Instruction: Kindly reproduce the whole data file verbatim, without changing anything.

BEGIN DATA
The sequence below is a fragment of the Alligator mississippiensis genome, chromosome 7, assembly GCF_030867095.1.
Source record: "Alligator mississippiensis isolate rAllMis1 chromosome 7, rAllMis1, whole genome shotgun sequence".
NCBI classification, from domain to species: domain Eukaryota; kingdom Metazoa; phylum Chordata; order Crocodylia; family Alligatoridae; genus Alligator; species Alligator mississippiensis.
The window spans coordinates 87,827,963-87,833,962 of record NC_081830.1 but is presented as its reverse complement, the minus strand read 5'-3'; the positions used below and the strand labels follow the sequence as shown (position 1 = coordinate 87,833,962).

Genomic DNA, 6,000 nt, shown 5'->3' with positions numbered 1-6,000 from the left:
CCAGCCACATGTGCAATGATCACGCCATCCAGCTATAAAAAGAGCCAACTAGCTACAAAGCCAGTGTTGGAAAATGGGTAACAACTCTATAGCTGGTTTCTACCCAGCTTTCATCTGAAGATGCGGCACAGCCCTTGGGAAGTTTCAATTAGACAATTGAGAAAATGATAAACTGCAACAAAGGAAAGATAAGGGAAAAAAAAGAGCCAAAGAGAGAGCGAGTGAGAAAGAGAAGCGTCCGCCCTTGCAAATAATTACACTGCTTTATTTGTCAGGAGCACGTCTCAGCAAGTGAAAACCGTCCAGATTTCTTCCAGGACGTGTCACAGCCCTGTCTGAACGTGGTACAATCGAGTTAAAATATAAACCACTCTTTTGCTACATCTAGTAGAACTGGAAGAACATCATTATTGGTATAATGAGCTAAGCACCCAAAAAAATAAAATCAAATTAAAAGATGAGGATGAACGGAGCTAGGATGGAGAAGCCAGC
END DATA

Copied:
The sequence below is a fragment of the Alligator mississippiensis genome, chromosome 7, assembly GCF_030867095.1.
Source record: "Alligator mississippiensis isolate rAllMis1 chromosome 7, rAllMis1, whole genome shotgun sequence".
NCBI classification, from domain to species: domain Eukaryota; kingdom Metazoa; phylum Chordata; order Crocodylia; family Alligatoridae; genus Alligator; species Alligator mississippiensis.
The window spans coordinates 87,827,963-87,833,962 of record NC_081830.1 but is presented as its reverse complement, the minus strand read 5'-3'; the positions used below and the strand labels follow the sequence as shown (position 1 = coordinate 87,833,962).

Genomic DNA, 6,000 nt, shown 5'->3' with positions numbered 1-6,000 from the left:
CCAGCCACATGTGCAATGATCACGCCATCCAGCTATAAAAAGAGCCAACTAGCTACAAAGCCAGTGTTGGAAAATGGGTAACAACTCTATAGCTGGTTTCTACCCAGCTTTCATCTGAAGATGCGGCACAGCCCTTGGGAAGTTTCAATTAGACAATTGAGAAAATGATAAACTGCAACAAAGGAAAGATAAGGGAAAAAAAAGAGCCAAAGAGAGAGCGAGTGAGAAAGAGAAGCGTCCGCCCTTGCAAATAATTACACTGCTTTATTTGTCAGGAGCACGTCTCAGCAAGTGAAAACCGTCCAGATTTCTTCCAGGACGTGTCACAGCCCTGTCTGAACGTGGTACAATCGAGTTAAAATATAAACCACTCTTTTGCTACATCTAGTAGAACTGGAAGAACATCATTATTGGTATAATGAGCTAAGCACCCAAAAAAATAAAATCAAATTAAAAGATGAGGATGAACGGAGCTAGGATGGAGAAGCCAGC